If you need to rebuild yours, it's just a matter of getting the right parts kit based on the model number, see eBay or Google for listings. The parts kits often cover a wide range by including several different seal sets for different diameter pistons.

I did my machine shop buddy's NAPA-branded jack and the only step that would likely be out of the capability of the home mechanic is removing the lifting cylinder's gland nut if you have the type with notches instead of hexagonal flats. We had to fab up a tool to engage the notches while clearing the taller center ram. It took both of us to loosen the gland nut, that thing had to be torqued to 400+ ft lbs and there was no way to put any power tools to it.
 

JKIDD

True Classic
Yep, it is from Sears. My brother and I bought the jack for dad when we were teenagers. Dad gave it to me when he could no longer work on cars. I bought a new big (20" lift) Daytona jack from HF, but this Sears jack isn't going anywhere. It needs a new o-ring or two, but still works.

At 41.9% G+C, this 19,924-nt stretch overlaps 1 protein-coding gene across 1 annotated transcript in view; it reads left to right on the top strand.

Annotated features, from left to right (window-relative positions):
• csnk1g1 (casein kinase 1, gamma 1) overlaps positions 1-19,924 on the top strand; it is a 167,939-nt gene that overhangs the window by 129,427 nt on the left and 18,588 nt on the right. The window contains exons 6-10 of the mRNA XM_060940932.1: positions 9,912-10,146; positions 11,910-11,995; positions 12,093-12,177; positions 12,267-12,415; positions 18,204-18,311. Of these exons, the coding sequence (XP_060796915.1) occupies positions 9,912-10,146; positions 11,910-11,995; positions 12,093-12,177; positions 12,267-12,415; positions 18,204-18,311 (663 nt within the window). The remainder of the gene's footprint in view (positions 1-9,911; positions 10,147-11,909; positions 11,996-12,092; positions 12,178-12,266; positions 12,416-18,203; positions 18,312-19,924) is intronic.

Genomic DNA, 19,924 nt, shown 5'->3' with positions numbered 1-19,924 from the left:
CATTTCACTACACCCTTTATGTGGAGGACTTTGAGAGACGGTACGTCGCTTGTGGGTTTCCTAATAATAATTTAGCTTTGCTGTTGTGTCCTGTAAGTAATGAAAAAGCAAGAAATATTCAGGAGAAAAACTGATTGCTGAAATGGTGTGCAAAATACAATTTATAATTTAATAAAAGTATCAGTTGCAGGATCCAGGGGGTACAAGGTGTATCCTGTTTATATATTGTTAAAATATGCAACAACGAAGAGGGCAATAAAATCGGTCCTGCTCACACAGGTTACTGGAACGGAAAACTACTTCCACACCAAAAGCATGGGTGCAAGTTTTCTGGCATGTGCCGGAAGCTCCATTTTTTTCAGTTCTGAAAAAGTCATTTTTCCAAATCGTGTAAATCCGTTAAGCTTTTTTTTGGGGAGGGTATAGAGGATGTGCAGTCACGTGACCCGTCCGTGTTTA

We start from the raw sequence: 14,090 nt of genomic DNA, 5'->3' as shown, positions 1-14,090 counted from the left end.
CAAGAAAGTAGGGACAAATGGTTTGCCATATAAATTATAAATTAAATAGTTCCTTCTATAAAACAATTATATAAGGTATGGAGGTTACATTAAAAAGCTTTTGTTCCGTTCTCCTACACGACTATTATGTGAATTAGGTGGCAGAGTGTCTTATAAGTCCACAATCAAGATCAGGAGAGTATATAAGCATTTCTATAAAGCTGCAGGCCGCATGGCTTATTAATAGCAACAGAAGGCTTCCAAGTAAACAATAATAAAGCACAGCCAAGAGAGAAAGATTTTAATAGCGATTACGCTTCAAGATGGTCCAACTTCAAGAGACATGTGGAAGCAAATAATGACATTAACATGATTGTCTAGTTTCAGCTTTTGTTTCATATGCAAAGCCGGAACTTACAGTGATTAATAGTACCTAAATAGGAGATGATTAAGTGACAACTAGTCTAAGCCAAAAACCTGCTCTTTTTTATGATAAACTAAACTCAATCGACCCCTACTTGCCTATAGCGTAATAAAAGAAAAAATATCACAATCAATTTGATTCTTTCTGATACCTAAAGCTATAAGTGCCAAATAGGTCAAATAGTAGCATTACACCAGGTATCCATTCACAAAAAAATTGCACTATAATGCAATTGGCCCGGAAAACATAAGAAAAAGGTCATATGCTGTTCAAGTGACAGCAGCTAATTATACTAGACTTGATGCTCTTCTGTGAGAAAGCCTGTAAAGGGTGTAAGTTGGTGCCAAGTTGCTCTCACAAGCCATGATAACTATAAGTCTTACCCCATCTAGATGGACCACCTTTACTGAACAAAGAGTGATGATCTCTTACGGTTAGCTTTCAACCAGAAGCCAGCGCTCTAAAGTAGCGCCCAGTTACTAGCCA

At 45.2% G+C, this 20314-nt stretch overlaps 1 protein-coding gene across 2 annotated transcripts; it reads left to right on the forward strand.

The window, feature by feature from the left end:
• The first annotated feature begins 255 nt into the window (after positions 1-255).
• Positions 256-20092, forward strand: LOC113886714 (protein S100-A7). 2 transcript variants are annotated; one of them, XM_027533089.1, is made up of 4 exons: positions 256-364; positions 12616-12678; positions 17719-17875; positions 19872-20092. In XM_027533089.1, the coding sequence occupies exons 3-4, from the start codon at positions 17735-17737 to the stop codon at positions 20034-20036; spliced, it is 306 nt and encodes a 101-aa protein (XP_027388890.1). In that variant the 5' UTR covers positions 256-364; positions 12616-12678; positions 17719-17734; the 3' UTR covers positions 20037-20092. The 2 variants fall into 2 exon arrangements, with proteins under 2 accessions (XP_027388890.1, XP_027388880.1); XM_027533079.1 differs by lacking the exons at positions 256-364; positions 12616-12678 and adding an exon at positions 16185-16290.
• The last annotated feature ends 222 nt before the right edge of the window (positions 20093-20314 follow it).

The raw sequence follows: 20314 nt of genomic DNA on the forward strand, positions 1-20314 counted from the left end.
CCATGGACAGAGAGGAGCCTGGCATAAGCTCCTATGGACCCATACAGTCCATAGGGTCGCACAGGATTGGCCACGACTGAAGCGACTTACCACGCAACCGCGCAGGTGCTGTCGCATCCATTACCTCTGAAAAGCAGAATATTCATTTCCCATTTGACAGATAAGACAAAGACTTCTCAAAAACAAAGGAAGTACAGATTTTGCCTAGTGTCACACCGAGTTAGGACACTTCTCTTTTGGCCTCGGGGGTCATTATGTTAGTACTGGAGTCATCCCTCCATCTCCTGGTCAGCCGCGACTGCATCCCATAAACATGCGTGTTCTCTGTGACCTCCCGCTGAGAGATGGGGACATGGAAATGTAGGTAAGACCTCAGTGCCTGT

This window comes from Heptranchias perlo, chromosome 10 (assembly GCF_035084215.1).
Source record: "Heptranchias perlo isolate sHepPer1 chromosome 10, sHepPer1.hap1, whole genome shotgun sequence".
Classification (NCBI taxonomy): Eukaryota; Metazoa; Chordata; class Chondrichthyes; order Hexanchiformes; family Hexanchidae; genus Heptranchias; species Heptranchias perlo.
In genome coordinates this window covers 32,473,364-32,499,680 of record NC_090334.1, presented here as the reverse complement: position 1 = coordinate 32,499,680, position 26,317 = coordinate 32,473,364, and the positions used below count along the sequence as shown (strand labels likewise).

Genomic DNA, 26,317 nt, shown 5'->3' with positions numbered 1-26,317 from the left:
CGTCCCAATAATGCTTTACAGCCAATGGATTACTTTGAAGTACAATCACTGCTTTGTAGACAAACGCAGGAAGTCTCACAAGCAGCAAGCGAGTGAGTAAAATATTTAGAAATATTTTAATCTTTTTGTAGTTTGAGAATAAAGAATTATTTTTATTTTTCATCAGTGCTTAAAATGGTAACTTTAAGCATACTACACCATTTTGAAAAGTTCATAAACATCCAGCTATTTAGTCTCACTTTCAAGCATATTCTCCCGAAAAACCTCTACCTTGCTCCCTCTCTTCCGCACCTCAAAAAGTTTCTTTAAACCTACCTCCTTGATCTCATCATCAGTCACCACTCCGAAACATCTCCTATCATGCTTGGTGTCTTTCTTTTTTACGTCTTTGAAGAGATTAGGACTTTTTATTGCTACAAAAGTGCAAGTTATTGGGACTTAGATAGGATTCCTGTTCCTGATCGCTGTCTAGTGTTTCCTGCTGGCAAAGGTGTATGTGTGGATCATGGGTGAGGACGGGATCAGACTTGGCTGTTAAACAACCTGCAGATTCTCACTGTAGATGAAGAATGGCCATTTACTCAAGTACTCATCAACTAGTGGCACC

View attachment 61933
I have also used my engine hoist to pick up the rear of the car, so that's an option if you have a hoist.
I have the same jack as well. was my dad's and has seen a lot of use since I was a kid... They don't build them like they used to...
 

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kmead

Glutton for punishment
To just drain on a FI tank you can drain nearly all the fuel out from the main fuel feed to the pump. It will drain quite quickly through that 10mm hole.
 

Jonohhh

True Classic
Just be very careful. Fuel tanks are most dangerous at very low fill levels and/or when vented to atmosphere with little restriction. Typically, fuel tanks are safe because the air to fuel ratio inside the tank is far outside of the flammability limits of gasoline, so even a spark inside the tank won't ignite the fuel. However, at extremely low fill levels while vented, this is not sure to be the case. Just take extra precautions :)

Examples of explosions are not all that common, but when they happen the result can be nasty.